They are what keeps me on my knees, praying that I am who I need to be for them as only God can do.
Their story of how God redeemed us (yes, them and my husband and me) here on this earth through their adoption, is a beautiful picture to a lost world of God’s eternal redemption for those that choose Him and are adopted into His family.
It is with this very beautiful and amazing story that God gives me countless opportunities on an almost daily basis to share. These opportunities are often with those who do not know God’s love.
As we end this national adoption month this November, I pray that each of you understand that if we are God’s children, He has forever adopted us to be His. He is our Father, and because we are His we have a safe place we can go. He loves us no matter what, and He teaches us all the things we need to know if we seek Him.
This is just a few of hundreds of details of how God worked so many miracles throughout this time and since. I wish I had the time to tell you everything, but if you want to know more, please ask! I love to share all that God has done and continues to do and will do for you if we trust Him. The road may not be easy, it may be uncomfortable, full of bumps and holes, and the route and destination may be unclear, but it is beyond worth it.
It is worth it because of where the road leads.
Have you been adopted into the family of God? Do you know this love and this redemptive story for yourself? Is God calling you also to adopt here on this earth and provide a home for a child who needs one? My encouragement to you is to pray. What is God’s desire for you? And then take the leap and do it. The road may be bumpy and the destination unclear but following the Lord where He leads is always worth it.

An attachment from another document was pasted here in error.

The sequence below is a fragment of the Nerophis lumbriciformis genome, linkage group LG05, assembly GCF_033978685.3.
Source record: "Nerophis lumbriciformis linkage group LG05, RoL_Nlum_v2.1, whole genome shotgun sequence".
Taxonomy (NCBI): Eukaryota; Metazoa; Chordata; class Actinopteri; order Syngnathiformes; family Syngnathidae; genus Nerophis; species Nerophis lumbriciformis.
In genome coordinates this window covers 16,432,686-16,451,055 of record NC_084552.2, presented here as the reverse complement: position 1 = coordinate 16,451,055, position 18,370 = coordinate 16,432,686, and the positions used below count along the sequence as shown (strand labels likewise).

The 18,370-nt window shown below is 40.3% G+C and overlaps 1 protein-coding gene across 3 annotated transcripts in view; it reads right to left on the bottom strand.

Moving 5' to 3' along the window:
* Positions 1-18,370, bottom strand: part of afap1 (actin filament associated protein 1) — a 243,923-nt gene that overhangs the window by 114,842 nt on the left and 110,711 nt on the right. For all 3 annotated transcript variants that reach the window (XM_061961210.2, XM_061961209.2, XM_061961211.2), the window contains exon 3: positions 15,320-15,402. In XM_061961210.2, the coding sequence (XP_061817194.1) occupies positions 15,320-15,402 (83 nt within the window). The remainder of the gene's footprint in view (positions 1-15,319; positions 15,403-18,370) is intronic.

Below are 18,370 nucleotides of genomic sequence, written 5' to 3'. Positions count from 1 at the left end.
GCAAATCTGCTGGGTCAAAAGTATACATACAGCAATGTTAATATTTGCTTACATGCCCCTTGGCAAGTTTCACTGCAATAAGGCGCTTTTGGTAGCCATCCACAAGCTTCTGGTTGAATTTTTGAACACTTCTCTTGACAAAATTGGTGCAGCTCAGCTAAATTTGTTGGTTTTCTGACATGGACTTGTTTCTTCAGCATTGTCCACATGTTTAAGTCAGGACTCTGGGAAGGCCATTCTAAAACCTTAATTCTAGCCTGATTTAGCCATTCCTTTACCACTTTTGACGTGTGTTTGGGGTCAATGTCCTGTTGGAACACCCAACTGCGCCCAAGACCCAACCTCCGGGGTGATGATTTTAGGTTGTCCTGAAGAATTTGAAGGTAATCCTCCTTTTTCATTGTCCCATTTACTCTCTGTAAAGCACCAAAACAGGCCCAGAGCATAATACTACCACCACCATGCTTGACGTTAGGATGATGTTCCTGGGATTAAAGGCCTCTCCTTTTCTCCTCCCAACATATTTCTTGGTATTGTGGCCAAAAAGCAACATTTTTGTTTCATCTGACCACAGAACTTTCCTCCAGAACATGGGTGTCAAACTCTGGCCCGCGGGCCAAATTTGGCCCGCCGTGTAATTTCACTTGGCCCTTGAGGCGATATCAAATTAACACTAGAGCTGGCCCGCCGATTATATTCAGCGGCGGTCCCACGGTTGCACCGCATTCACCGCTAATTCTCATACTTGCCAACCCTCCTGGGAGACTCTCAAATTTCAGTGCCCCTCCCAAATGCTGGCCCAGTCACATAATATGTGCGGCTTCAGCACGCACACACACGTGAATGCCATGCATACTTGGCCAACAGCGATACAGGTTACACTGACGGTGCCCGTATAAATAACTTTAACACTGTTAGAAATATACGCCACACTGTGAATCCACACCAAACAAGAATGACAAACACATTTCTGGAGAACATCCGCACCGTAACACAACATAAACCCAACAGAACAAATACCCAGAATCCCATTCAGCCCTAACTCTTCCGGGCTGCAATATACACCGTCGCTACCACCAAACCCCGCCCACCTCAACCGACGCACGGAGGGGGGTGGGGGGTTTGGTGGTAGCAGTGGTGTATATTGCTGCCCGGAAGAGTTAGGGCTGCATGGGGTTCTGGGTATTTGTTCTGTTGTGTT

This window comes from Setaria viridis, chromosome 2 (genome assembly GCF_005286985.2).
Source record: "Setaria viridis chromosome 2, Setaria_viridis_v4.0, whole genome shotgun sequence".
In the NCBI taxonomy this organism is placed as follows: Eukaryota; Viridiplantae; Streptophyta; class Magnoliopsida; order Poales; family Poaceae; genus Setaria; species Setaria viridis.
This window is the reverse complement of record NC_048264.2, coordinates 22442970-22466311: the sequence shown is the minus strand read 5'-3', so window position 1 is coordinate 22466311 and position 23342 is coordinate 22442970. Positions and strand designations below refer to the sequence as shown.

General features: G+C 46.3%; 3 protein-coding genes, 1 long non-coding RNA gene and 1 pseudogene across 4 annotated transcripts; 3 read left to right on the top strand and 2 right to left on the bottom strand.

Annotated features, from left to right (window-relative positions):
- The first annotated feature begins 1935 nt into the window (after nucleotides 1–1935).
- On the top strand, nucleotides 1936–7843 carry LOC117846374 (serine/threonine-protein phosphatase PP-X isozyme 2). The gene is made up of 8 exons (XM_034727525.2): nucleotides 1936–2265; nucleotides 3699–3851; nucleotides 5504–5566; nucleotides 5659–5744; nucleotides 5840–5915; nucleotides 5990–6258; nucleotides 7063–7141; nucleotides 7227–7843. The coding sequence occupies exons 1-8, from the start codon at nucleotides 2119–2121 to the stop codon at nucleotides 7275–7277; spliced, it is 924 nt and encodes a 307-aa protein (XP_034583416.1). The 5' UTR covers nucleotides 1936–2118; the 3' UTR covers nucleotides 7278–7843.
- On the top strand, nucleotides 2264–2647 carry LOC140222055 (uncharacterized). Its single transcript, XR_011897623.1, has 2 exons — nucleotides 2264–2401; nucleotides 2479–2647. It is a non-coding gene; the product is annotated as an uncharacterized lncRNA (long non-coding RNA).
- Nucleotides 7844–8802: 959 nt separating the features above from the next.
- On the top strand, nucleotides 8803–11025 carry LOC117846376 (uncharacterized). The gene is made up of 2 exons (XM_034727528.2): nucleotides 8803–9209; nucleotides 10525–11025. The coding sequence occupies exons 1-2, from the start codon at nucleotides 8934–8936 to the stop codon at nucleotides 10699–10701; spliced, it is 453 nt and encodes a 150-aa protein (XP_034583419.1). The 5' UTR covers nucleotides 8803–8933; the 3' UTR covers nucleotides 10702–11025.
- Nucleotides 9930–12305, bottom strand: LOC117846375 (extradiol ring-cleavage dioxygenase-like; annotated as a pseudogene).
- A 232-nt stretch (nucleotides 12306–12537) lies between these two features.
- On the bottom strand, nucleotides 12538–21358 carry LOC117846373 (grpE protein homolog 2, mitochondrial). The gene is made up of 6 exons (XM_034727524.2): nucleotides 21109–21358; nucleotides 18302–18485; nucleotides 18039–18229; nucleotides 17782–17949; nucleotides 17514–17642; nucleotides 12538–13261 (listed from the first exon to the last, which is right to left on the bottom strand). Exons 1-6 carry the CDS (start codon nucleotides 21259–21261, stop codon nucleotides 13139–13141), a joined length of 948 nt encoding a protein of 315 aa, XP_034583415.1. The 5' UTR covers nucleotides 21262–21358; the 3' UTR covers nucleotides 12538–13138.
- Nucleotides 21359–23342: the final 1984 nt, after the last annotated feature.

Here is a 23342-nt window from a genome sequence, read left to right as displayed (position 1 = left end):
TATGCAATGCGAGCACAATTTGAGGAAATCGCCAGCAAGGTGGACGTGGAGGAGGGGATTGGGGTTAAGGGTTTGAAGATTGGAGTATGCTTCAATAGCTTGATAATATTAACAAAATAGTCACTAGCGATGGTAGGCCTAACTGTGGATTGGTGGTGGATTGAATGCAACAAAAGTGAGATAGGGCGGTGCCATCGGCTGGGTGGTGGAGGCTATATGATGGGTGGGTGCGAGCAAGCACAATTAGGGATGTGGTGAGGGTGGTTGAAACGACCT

Read Spring's love story here.
Spring is a native Texan who is the momma to 3 year old twins, Charlie and Londie and widow of her late husband, Charles. She is currently a rehab nurse in Houston, TX but has been a part of many different aspects of women’s ministry through the years. She loves meeting new people, sharing a good laugh, deep conversations and sharing stories of God’s faithfulness. She has a Master of Arts degree in Women’s Ministry from Southwestern Baptist Theological Seminary. You can follow more of her story at charlesandspring.com
We ByFaithShe Girls love cheering on other Jesus Girls who are living fearlessly for the Lord. Therefore, we are delighted to give you a taste of a year long devotional about to be released. Below are a few days of water for the parched soul from one of the thirteen mommas who collaborated on this project. Purchase info included. Enjoy.
Devotional excerpt #1
She was deeply distressed
and prayed to the LORD and wept bitterly.
1 Samuel 1:10 ESV
“I feel like Hannah, weeping from bitterness of soul. I’m so sad and so frustrated.”
I wrote those words in my prayer journal on January 14, 2004.
We had been trying to get pregnant for about three and a half years, and we were facing our second artificial insemination. The roller coaster of infertility was wearing on me. Why did other people seem to be able to get pregnant when they weren’t even trying? (And who even says that to someone walking through infertility?) Why was God not answering our prayers for a baby? I became bitter.
Hannah wasn’t the only woman in Scripture who struggled with bitterness. In the book of Ruth, Naomi struggled so much that she changed her name to Mara, which means bitter (Ruth 1:20). At this point in our journey, I was dangerously close to needing a name change too. Hannah wept bitterly. Mara became bitter. This was not what I wanted.
I searched Scripture more diligently. I prayed more fervently. I asked others to pray with us. We sought medical help. Yet nothing seemed to change.